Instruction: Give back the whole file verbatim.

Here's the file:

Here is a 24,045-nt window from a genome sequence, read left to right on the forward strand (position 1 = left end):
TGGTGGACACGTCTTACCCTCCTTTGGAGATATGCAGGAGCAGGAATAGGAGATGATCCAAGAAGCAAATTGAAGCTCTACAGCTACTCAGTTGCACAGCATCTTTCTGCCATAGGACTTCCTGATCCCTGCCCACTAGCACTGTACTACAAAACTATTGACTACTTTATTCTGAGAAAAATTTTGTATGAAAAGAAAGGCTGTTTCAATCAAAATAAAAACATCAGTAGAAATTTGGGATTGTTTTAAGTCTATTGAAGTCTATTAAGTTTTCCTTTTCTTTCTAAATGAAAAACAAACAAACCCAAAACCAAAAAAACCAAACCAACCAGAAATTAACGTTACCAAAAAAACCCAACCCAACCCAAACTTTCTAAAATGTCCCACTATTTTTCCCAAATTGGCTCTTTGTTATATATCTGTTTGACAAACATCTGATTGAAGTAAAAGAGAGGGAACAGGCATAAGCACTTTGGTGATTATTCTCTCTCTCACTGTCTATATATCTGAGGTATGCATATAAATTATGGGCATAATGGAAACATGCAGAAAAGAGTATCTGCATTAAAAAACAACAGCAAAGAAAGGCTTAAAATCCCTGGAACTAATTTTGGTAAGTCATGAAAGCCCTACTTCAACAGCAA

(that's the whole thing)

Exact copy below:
Here is a 24,045-nt window from a genome sequence, read left to right on the forward strand (position 1 = left end):
TGGTGGACACGTCTTACCCTCCTTTGGAGATATGCAGGAGCAGGAATAGGAGATGATCCAAGAAGCAAATTGAAGCTCTACAGCTACTCAGTTGCACAGCATCTTTCTGCCATAGGACTTCCTGATCCCTGCCCACTAGCACTGTACTACAAAACTATTGACTACTTTATTCTGAGAAAAATTTTGTATGAAAAGAAAGGCTGTTTCAATCAAAATAAAAACATCAGTAGAAATTTGGGATTGTTTTAAGTCTATTGAAGTCTATTAAGTTTTCCTTTTCTTTCTAAATGAAAAACAAACAAACCCAAAACCAAAAAAACCAAACCAACCAGAAATTAACGTTACCAAAAAAACCCAACCCAACCCAAACTTTCTAAAATGTCCCACTATTTTTCCCAAATTGGCTCTTTGTTATATATCTGTTTGACAAACATCTGATTGAAGTAAAAGAGAGGGAACAGGCATAAGCACTTTGGTGATTATTCTCTCTCTCACTGTCTATATATCTGAGGTATGCATATAAATTATGGGCATAATGGAAACATGCAGAAAAGAGTATCTGCATTAAAAAACAACAGCAAAGAAAGGCTTAAAATCCCTGGAACTAATTTTGGTAAGTCATGAAAGCCCTACTTCAACAGCAA